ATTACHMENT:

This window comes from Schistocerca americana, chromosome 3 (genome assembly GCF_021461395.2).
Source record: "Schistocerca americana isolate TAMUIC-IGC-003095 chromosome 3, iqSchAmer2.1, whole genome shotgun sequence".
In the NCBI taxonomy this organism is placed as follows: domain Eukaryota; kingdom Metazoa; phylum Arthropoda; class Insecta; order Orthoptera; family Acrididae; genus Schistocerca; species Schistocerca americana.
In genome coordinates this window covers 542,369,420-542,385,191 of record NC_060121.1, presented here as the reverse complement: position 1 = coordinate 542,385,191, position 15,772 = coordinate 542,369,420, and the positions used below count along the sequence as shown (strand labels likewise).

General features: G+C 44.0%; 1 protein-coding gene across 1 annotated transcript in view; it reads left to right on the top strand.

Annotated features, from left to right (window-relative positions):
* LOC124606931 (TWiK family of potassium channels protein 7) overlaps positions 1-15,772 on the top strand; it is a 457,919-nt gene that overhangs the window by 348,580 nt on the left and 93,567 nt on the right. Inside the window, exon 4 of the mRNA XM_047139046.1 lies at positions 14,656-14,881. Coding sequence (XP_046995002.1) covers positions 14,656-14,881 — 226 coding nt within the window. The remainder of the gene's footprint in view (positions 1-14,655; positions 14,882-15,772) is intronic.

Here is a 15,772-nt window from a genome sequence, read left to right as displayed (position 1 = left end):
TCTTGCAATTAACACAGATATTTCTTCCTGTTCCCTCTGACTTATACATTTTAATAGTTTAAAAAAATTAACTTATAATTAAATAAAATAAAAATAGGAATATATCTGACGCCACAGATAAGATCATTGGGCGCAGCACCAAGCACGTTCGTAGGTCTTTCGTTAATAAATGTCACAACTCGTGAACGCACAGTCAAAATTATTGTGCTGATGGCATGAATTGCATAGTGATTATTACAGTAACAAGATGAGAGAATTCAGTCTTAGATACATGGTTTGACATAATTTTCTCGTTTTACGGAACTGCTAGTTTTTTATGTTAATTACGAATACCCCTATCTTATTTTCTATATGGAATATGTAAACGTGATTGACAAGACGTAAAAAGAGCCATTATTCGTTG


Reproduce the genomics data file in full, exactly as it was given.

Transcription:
This window comes from Schistocerca americana, chromosome 3 (genome assembly GCF_021461395.2).
Source record: "Schistocerca americana isolate TAMUIC-IGC-003095 chromosome 3, iqSchAmer2.1, whole genome shotgun sequence".
In the NCBI taxonomy this organism is placed as follows: domain Eukaryota; kingdom Metazoa; phylum Arthropoda; class Insecta; order Orthoptera; family Acrididae; genus Schistocerca; species Schistocerca americana.
In genome coordinates this window covers 542,369,420-542,385,191 of record NC_060121.1, presented here as the reverse complement: position 1 = coordinate 542,385,191, position 15,772 = coordinate 542,369,420, and the positions used below count along the sequence as shown (strand labels likewise).

General features: G+C 44.0%; 1 protein-coding gene across 1 annotated transcript in view; it reads left to right on the top strand.

Annotated features, from left to right (window-relative positions):
* LOC124606931 (TWiK family of potassium channels protein 7) overlaps positions 1-15,772 on the top strand; it is a 457,919-nt gene that overhangs the window by 348,580 nt on the left and 93,567 nt on the right. Inside the window, exon 4 of the mRNA XM_047139046.1 lies at positions 14,656-14,881. Coding sequence (XP_046995002.1) covers positions 14,656-14,881 — 226 coding nt within the window. The remainder of the gene's footprint in view (positions 1-14,655; positions 14,882-15,772) is intronic.

Here is a 15,772-nt window from a genome sequence, read left to right as displayed (position 1 = left end):
TCTTGCAATTAACACAGATATTTCTTCCTGTTCCCTCTGACTTATACATTTTAATAGTTTAAAAAAATTAACTTATAATTAAATAAAATAAAAATAGGAATATATCTGACGCCACAGATAAGATCATTGGGCGCAGCACCAAGCACGTTCGTAGGTCTTTCGTTAATAAATGTCACAACTCGTGAACGCACAGTCAAAATTATTGTGCTGATGGCATGAATTGCATAGTGATTATTACAGTAACAAGATGAGAGAATTCAGTCTTAGATACATGGTTTGACATAATTTTCTCGTTTTACGGAACTGCTAGTTTTTTATGTTAATTACGAATACCCCTATCTTATTTTCTATATGGAATATGTAAACGTGATTGACAAGACGTAAAAAGAGCCATTATTCGTTG